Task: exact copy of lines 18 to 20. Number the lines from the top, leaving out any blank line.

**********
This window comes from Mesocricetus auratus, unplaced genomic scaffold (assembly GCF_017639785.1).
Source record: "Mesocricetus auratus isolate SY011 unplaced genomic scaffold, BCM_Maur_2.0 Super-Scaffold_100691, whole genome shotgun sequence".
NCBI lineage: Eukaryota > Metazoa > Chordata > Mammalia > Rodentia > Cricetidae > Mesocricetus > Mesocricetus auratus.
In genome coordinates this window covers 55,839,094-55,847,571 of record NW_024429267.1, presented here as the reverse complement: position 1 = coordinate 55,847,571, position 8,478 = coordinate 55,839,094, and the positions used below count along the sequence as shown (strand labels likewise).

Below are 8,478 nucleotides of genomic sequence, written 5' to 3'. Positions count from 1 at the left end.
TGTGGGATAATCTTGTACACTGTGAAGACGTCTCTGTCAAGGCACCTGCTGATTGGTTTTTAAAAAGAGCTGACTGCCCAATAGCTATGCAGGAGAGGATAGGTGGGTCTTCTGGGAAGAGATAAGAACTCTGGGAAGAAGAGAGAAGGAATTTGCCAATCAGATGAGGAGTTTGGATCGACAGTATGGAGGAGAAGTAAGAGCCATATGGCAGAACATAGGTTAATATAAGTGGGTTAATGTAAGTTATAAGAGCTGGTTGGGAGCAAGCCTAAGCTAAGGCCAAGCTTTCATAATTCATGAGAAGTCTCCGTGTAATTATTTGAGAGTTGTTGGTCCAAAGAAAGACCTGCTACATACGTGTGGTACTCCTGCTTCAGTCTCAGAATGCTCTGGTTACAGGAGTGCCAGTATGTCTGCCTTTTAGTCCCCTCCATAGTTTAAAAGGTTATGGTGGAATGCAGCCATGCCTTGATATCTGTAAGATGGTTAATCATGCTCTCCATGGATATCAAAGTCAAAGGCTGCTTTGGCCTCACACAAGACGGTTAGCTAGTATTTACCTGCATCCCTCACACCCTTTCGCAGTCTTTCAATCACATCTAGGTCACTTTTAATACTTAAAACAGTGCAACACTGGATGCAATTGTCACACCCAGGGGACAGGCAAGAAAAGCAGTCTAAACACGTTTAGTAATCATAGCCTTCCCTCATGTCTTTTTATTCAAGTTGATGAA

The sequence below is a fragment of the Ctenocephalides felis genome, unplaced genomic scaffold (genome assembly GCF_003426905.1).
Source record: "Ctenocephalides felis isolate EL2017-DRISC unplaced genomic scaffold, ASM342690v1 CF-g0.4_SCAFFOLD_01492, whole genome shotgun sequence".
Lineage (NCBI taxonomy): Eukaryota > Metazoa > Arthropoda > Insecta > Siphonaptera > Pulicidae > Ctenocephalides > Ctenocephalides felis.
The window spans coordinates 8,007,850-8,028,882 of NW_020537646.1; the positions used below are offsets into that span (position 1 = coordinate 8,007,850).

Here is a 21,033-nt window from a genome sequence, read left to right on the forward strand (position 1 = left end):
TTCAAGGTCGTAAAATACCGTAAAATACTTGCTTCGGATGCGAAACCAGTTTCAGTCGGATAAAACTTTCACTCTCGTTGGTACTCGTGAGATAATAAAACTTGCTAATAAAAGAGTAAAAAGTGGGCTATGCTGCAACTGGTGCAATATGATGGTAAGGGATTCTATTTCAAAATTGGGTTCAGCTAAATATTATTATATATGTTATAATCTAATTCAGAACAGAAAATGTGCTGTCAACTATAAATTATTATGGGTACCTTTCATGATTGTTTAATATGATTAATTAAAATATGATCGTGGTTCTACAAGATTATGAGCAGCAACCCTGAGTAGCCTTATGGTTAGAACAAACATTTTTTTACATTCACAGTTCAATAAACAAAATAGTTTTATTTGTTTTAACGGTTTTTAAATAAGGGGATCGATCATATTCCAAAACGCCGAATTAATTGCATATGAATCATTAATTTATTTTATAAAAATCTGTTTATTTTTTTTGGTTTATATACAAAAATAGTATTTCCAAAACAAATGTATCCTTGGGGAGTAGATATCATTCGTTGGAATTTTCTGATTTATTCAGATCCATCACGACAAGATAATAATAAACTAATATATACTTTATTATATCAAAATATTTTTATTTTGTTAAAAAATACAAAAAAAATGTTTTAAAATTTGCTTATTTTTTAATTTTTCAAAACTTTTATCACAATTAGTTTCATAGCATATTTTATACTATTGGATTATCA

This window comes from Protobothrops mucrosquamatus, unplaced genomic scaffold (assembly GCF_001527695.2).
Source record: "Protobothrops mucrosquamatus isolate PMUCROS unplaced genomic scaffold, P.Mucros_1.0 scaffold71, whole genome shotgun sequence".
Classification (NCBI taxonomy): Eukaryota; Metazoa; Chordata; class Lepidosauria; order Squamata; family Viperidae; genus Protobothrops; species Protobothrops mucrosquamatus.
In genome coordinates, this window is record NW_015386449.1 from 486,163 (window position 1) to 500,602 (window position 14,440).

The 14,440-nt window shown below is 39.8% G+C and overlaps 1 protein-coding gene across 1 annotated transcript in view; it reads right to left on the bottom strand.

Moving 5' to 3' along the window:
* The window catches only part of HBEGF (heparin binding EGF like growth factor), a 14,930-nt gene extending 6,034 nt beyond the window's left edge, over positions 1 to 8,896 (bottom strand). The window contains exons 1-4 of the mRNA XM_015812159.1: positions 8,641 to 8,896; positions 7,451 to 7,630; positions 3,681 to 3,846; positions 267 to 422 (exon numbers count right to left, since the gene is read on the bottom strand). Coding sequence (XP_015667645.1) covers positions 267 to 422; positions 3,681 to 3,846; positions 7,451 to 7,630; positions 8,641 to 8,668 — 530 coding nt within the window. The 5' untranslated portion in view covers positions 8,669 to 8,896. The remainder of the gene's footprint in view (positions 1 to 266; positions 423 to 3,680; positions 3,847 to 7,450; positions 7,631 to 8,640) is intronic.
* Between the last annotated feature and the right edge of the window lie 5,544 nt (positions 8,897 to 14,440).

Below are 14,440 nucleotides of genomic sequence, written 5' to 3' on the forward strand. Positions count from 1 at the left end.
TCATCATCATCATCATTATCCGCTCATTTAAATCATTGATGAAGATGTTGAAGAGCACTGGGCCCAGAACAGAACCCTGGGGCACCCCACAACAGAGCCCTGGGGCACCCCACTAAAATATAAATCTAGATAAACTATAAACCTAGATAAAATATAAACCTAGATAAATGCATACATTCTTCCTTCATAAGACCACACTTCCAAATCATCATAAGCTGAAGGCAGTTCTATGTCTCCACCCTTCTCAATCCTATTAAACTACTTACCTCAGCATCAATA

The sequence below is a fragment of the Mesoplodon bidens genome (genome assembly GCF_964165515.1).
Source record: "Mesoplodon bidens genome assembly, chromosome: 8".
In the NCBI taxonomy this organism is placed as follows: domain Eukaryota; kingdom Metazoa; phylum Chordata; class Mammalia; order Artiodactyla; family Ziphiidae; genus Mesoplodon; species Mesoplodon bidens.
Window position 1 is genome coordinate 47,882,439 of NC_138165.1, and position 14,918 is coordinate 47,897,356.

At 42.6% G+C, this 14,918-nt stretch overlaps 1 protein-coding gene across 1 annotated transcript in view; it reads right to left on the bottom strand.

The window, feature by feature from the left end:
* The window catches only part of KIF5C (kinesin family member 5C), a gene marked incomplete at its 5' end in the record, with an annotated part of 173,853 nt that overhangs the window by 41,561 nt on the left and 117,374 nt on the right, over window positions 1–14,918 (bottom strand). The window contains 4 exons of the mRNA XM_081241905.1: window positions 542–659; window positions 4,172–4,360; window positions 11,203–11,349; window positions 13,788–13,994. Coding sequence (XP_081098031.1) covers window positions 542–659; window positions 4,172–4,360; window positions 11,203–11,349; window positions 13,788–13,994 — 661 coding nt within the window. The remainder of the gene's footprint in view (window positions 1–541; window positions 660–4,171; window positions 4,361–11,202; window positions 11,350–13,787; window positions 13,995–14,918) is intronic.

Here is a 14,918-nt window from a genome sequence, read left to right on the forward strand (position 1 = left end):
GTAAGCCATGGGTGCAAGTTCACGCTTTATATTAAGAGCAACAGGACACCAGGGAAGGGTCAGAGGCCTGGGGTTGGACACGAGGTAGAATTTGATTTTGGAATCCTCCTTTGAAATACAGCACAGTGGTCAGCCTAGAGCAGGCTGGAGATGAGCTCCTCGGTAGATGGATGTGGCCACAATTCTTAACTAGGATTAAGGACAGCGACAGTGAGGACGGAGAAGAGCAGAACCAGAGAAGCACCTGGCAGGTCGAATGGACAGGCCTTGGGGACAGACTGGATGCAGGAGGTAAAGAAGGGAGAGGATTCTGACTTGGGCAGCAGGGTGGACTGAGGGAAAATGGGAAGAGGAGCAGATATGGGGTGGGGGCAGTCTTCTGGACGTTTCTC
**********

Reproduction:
Moving 5' to 3' along the window:
* The window catches only part of HBEGF (heparin binding EGF like growth factor), a 14,930-nt gene extending 6,034 nt beyond the window's left edge, over positions 1 to 8,896 (bottom strand). The window contains exons 1-4 of the mRNA XM_015812159.1: positions 8,641 to 8,896; positions 7,451 to 7,630; positions 3,681 to 3,846; positions 267 to 422 (exon numbers count right to left, since the gene is read on the bottom strand). Coding sequence (XP_015667645.1) covers positions 267 to 422; positions 3,681 to 3,846; positions 7,451 to 7,630; positions 8,641 to 8,668 — 530 coding nt within the window. The 5' untranslated portion in view covers positions 8,669 to 8,896. The remainder of the gene's footprint in view (positions 1 to 266; positions 423 to 3,680; positions 3,847 to 7,450; positions 7,631 to 8,640) is intronic.
* Between the last annotated feature and the right edge of the window lie 5,544 nt (positions 8,897 to 14,440).